The Yankees (57-53) have fallen eleven games behind the surprising AL East-leading Baltimore Orioles. They remain in last place, a half-game behind the putrid Boston Red Sox. They are three and a half games out of the Wild Card chase and trail Wild Card outsiders Seattle and Boston. The Mariners have won eight of their last ten games and have a three-game win streak. The Wild Card slots are currently held by Tampa Bay, Houston, and Toronto. If those three teams continue to play to their abilities, there is no way the Yankees can catch them. Poor decisions by the Yankees’ front office have ensured 2023 disappointment.  It is kind of funny that if the Yankees were in the AL Central, they would be the division leaders by percentage points.

Barring a miracle, the Yankees’ season will end on Sunday, October 1st in Kansas City after the regular season finale against the Royals.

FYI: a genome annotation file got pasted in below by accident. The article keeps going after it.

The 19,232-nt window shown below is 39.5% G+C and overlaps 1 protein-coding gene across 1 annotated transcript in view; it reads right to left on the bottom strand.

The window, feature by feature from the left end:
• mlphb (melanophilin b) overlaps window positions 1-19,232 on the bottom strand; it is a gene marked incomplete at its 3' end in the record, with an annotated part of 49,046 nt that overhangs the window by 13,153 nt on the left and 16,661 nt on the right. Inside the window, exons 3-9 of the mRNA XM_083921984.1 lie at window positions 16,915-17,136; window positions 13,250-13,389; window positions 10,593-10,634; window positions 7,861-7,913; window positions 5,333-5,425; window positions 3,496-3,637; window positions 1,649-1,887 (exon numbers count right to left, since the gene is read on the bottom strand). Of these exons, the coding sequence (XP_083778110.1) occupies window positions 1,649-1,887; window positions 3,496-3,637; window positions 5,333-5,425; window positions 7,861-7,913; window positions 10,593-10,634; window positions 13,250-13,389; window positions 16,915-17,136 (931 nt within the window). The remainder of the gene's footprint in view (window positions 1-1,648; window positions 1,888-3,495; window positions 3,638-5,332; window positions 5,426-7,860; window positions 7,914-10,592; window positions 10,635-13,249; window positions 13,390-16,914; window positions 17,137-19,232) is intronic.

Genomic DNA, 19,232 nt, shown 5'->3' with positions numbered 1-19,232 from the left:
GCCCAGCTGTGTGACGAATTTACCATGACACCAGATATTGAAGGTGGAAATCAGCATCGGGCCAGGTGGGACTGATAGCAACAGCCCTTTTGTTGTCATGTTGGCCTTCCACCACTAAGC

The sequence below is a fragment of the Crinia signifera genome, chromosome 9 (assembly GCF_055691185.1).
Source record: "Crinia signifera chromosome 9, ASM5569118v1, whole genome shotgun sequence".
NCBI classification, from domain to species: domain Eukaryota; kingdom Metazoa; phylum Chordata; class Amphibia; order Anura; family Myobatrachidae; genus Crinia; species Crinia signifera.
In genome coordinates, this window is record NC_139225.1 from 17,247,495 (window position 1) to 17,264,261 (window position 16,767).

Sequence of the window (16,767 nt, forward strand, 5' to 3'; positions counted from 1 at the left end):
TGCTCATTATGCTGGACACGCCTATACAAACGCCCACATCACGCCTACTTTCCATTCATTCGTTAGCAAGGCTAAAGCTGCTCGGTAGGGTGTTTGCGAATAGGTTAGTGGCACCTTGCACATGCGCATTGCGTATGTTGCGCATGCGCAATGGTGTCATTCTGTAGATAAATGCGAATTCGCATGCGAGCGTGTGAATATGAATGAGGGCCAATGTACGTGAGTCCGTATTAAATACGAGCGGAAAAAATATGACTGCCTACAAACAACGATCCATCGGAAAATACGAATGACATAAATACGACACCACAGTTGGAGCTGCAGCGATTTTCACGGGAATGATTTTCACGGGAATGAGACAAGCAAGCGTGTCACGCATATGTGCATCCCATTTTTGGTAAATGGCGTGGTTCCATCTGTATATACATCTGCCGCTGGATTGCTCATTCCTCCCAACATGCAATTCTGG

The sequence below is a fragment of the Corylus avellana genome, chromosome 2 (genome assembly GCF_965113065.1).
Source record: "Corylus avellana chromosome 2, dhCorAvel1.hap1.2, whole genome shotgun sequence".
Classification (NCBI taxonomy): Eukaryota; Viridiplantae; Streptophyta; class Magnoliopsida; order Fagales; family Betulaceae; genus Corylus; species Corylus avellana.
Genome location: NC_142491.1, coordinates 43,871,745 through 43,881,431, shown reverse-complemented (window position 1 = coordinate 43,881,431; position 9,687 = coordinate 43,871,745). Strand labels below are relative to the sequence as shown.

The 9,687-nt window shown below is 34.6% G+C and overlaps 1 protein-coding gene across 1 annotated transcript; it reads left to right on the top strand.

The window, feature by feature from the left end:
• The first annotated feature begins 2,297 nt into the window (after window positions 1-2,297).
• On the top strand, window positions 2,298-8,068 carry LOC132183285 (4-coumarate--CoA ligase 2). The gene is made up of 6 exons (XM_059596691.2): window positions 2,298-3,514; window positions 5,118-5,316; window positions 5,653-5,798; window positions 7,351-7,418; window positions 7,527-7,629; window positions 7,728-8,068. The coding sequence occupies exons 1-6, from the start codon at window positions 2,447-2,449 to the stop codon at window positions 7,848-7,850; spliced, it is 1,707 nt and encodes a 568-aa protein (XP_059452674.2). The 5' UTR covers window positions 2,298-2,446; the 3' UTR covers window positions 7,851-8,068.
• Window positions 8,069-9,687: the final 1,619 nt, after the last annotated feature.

Post-Deadline Losses

The trade deadline passed with barely a whimper from the Yankees and no upgrades for the pitching staff or positions in areas of need. The ineptitude to bring in reinforcements has been magnified by the losses of Domingo German and Anthony Rizzo.

In both situations, the warning signs were evident before the deadline. German was placed on the restricted list after a clubhouse incident involving alcohol went out of control. I am sorry for German, and I hope he finds the help he needs, but I have a difficult time believing the Yankees did not know his continued struggles with alcohol after the domestic violence involving his now-wife a few years ago. He seemed like a powder keg waiting to explode, and, of course, it happens at the most inopportune time of the season.